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MY STORY

The hardest sale I ever had to make was to the business development division of a defense contractor. The decision makers were all former military officers. Both they and the potential participants in my training classes were former pilots of fighter jets, cargo planes, and helicopters. At least 95 percent of the women in the organization were secretaries. As a rule, the women called the men "Mr.," and the men called the women by their first names. The vice president who interviewed me (a career naval officer) was flanked by an entourage. I was outnumbered ten to one.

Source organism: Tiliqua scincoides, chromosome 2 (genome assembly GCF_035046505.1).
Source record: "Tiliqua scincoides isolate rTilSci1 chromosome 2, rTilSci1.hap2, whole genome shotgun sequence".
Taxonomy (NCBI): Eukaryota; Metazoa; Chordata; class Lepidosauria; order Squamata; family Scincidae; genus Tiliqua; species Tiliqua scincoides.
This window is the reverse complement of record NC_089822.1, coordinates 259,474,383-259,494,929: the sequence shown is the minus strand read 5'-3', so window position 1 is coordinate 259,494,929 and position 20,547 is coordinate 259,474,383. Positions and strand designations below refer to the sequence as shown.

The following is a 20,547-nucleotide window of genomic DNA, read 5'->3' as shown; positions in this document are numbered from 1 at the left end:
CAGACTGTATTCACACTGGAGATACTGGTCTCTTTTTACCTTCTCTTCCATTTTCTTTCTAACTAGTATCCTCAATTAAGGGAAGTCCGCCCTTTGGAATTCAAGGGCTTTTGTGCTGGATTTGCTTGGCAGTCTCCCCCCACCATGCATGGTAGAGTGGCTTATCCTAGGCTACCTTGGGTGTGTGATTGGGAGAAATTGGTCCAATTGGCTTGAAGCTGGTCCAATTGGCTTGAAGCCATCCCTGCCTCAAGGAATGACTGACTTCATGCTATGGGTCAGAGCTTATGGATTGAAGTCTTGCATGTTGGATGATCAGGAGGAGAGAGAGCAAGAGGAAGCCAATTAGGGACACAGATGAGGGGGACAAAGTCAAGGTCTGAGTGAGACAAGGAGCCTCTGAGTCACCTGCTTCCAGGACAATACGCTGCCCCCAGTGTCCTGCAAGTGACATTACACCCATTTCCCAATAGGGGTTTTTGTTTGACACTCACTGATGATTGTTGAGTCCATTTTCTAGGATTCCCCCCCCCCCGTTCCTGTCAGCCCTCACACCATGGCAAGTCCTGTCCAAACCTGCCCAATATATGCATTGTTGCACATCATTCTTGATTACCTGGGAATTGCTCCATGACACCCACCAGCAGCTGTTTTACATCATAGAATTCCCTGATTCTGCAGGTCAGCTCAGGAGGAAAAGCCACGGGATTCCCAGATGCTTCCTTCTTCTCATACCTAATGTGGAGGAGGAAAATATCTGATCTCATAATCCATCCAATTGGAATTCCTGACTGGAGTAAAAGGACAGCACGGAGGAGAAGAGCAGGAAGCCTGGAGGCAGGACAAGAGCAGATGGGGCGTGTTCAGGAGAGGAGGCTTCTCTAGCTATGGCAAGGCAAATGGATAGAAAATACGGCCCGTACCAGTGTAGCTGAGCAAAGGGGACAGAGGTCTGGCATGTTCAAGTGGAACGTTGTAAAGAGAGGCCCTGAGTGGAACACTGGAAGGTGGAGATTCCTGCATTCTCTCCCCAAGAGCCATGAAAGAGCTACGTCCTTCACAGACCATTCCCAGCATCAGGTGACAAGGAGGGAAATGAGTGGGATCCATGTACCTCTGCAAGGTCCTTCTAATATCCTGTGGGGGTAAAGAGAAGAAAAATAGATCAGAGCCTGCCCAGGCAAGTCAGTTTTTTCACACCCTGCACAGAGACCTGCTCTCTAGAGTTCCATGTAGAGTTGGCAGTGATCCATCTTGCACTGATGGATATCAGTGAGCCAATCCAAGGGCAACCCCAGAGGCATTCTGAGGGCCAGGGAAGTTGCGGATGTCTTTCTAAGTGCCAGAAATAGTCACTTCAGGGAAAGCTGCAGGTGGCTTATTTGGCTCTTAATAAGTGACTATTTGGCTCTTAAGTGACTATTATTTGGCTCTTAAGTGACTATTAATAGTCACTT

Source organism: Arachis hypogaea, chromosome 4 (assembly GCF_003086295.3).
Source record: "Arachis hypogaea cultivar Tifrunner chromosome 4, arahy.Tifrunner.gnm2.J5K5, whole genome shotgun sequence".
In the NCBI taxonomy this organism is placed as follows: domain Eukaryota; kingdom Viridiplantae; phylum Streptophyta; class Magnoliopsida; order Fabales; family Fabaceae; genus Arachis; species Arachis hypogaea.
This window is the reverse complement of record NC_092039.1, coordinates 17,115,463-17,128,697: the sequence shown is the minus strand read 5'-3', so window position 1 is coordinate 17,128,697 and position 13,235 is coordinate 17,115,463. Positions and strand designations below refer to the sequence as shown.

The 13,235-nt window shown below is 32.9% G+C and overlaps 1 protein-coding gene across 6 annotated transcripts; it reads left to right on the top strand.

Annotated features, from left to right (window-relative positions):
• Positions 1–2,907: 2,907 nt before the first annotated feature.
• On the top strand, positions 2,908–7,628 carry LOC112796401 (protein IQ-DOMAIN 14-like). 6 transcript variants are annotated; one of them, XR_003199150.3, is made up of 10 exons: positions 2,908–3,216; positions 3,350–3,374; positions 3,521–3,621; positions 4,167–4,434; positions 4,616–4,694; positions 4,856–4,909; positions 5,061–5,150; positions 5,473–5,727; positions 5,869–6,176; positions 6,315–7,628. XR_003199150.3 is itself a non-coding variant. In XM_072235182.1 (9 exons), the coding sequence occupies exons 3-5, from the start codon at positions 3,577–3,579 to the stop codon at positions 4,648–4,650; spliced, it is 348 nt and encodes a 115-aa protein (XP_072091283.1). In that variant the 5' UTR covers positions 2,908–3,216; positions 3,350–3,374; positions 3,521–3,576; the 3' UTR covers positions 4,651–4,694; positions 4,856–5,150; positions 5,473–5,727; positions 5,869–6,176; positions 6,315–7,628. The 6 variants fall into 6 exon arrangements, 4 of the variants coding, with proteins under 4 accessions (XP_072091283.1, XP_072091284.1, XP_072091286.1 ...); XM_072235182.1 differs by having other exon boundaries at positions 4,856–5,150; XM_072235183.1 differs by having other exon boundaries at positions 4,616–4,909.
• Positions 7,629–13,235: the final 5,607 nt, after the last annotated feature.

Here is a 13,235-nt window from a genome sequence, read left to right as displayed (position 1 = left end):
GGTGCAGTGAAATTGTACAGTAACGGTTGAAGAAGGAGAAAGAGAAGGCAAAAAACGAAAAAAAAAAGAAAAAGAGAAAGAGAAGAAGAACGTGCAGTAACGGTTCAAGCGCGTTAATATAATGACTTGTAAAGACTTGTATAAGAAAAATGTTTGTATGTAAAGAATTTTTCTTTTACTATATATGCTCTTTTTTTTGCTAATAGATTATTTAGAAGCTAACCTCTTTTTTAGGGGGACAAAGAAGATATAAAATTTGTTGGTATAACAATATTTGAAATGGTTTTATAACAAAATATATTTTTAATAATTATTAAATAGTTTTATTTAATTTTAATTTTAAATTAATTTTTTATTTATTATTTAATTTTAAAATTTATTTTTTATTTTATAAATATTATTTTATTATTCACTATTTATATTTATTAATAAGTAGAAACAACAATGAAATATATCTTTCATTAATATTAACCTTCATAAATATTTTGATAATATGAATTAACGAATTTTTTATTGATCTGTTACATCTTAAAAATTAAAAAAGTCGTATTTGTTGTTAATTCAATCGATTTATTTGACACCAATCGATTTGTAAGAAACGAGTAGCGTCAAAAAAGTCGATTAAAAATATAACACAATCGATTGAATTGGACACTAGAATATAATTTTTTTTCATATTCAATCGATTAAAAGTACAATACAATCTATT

I had done my homework, but it had only served to prove to me how much I didn't know. I had agonized about a way to make a connection. They had my bio, so they knew about my PhD and my experience (credibility through rank and expertise), and I was doing my best to look confident (sitting up very straight and speaking very calmly). However, I was not in the military, and I had never flown a plane in a war. Even worse, I had visited only one of the sixty-four countries where they marketed their products. So I told a story:


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